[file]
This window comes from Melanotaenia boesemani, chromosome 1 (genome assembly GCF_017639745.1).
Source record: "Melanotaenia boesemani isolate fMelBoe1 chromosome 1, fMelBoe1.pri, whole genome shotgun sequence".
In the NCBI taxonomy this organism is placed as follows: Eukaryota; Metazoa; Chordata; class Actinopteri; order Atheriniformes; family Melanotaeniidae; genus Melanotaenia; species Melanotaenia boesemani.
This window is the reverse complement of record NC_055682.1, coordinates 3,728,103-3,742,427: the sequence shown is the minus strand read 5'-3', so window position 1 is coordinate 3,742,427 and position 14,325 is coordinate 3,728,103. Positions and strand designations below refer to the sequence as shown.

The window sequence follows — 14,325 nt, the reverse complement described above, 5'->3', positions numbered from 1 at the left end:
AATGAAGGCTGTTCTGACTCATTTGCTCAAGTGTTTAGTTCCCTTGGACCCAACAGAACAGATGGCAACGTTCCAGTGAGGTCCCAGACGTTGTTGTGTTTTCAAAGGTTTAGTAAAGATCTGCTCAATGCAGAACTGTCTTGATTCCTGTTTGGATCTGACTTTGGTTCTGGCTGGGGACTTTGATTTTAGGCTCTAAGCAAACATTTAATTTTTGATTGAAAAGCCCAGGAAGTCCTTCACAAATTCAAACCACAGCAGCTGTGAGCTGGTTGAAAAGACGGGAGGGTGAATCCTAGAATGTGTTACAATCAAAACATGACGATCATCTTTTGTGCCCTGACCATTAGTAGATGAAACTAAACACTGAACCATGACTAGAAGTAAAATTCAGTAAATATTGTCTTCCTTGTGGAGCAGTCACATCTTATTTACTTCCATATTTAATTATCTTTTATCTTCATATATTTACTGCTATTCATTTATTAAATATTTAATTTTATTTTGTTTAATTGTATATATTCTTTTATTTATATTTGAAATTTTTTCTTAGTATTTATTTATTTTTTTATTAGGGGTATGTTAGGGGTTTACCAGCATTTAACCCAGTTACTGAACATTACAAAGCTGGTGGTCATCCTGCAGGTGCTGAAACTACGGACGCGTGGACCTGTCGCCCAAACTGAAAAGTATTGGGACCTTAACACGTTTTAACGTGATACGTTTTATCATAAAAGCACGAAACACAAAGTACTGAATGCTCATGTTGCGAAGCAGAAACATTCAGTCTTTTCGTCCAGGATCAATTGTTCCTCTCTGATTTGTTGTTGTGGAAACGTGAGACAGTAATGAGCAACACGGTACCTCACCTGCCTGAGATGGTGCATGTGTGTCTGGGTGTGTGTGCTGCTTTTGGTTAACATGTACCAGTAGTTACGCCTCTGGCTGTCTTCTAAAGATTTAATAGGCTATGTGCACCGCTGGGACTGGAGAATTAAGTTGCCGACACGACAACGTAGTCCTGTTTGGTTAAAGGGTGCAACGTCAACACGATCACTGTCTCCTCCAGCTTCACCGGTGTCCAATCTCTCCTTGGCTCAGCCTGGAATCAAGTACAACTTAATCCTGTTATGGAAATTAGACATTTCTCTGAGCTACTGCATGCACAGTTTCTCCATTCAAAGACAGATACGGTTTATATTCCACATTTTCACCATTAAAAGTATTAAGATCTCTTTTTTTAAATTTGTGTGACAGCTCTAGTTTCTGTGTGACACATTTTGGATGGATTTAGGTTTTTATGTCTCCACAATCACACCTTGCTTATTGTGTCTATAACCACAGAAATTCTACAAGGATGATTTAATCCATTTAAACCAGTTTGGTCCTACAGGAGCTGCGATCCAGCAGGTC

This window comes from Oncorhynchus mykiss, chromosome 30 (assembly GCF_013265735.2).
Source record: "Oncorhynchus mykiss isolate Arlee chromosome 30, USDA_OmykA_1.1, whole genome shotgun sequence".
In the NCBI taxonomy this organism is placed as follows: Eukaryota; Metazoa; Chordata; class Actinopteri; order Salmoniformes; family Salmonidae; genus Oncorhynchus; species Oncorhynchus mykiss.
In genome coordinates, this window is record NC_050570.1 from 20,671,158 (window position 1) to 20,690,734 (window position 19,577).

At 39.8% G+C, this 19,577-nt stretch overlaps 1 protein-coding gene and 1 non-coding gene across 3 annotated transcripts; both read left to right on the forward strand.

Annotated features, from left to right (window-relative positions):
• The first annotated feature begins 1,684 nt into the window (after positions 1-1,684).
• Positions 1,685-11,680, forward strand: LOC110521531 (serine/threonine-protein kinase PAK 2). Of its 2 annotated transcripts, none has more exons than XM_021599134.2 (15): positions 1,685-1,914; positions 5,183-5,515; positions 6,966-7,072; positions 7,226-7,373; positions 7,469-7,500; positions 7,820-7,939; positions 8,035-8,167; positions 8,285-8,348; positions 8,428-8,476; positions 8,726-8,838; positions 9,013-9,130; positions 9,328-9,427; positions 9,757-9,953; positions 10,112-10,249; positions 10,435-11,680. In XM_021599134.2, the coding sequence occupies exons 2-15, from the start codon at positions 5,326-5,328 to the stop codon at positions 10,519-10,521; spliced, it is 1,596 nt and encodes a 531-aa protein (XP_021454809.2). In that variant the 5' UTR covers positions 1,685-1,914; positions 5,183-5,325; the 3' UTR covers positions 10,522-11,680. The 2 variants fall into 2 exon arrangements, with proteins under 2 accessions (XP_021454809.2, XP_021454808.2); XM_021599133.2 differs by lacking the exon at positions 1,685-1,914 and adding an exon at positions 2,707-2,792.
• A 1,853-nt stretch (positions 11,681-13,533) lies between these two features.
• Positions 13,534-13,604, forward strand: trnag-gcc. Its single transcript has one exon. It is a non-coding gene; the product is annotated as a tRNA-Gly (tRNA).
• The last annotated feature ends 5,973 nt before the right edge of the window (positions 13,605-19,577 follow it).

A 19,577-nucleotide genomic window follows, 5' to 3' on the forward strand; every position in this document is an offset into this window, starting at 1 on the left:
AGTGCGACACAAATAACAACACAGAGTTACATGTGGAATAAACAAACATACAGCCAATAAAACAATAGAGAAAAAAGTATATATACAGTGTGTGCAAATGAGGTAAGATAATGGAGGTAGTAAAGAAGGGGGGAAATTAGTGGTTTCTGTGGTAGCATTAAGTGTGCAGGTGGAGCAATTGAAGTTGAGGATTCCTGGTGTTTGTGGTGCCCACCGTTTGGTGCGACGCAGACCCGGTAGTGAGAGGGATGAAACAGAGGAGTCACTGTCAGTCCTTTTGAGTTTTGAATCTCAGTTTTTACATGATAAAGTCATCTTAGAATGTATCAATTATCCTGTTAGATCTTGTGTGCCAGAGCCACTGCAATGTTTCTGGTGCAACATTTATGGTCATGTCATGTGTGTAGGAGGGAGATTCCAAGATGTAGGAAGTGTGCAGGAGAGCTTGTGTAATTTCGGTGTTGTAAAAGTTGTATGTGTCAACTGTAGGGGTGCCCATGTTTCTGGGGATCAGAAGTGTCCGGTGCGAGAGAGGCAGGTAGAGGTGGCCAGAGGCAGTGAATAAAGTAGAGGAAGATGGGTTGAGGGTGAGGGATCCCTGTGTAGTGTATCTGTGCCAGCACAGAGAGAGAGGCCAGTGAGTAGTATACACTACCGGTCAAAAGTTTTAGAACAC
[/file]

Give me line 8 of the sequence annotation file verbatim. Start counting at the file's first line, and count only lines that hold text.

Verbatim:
Source record: "Oncorhynchus mykiss isolate Arlee chromosome 30, USDA_OmykA_1.1, whole genome shotgun sequence".